The middle-class is expected to get some tax relief but sops for farmers look unlikely this time.
New Delhi: The Budget 2020-21 is likely to provide more relief to India Inc and small business houses by relaxing several strict laws. The middle-class is expected to get some tax relief but sops for farmers look unlikely this time.
The government aims to allay corporate India’s fears about harsh laws that lead to heavy penalties and years of jail for violations, and encourage companies to invest more to help the economy achieve the $5-trillion target by 2024, a top source said.
“In a move to encourage Indian companies to invest more in both domestic as well as international firms without any fear, a slew of reforms, including in taxation, are being considered to be undertaken by the government in this budget,” the source said.
It is, however, learnt that noteworthy sops for farmers are unlikely in the coming budget announcement. “As the government has hiked the minimum support price of kharif and other crops several times for farmers in its first term, they may not get any further relief this time. Besides, the government is mulling other mechanisms to increase their farm income,” the source said.
But traders and businesses engaged in agricultural commodities may be spared harsh punishment for offences.
A complete dilution of several provisions, including the clause of imprisonment, of the Essential Commodities (EC) Act is on the cards, as recommended by a high-level government panel. This may be a move to alleviate fears among traders dealing with essential goods.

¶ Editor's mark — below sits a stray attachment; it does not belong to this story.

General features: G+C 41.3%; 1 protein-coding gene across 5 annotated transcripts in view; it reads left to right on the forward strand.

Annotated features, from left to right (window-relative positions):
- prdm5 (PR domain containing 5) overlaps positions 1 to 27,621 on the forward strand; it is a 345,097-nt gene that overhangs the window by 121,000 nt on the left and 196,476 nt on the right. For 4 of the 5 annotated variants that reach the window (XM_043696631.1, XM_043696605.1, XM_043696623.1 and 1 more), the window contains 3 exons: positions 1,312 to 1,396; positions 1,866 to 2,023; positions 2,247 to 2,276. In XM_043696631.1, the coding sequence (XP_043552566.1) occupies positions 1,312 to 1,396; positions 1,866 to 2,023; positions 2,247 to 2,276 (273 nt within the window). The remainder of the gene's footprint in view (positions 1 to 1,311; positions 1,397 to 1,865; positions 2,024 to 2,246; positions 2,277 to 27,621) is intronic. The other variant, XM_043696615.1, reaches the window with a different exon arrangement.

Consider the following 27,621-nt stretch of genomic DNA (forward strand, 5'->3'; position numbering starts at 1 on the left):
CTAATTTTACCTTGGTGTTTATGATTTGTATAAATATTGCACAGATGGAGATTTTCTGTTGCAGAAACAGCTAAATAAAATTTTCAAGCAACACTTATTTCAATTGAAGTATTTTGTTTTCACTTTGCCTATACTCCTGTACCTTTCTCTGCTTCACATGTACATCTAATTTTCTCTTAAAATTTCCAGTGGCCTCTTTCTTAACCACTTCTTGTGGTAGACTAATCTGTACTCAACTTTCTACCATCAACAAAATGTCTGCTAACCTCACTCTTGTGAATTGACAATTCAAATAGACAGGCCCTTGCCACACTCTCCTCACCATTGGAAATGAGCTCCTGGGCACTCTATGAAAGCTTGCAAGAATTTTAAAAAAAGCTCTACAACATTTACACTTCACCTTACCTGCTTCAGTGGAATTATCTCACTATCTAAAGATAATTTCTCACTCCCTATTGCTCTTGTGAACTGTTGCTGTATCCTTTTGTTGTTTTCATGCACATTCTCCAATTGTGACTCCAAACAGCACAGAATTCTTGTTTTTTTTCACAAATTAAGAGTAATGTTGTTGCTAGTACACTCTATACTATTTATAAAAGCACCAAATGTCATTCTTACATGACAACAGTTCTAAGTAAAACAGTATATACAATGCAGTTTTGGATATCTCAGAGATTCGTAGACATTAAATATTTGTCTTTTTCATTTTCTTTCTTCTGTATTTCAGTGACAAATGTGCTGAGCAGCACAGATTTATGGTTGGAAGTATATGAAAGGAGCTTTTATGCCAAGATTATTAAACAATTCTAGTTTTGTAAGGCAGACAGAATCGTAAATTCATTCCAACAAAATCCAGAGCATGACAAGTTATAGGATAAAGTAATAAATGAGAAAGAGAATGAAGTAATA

As per the source, a high-level committee has already recommended doing away with imprisonment related provisions under Section 7 of the EC Act. By this section, if a person is found guilty of controlling production, supply and distribution of essential commodities, he will invite imprisonment of three months, extendable up to seven years.
The Budget may also provide relief on short-term and long-term capital gains (STCG & LTCG) tax on equity shares. At present, profits on equity shares sold within one year from the date of purchase attract STCG tax of 15 per cent and profits on shares sold after one year attracts a LTCG tax of 10 per cent plus cess. “The draft for providing relief on long-term capital gains is in the pipeline and may provide relief to mutual funds, venture capitals and on equity and non-equity investments. Some relief may also be provided on STCG,”.the source said.
Considering the high of cost living due to rising prices, there may be a rejig of the personal income tax slabs, too.
“The government may consider increasing the minimum slab limit for the amount not chargeable to tax from Rs 2.5 lakh to Rs 5 lakh. The limit was last raised in Modi’s first budget six years ago,” it said.
“Similarly, the slab rate of Rs 10 lakh for levy of the highest tax rate of 30 per cent, can be increased to Rs 20 lakh. This may be accompanied by a new slab for Rs 10 to 20 lakh at a 20 per cent tax rate and the 10 per cent tax rate could be re-introduced for the Rs 5 to 10 lakh income slab,” the source said.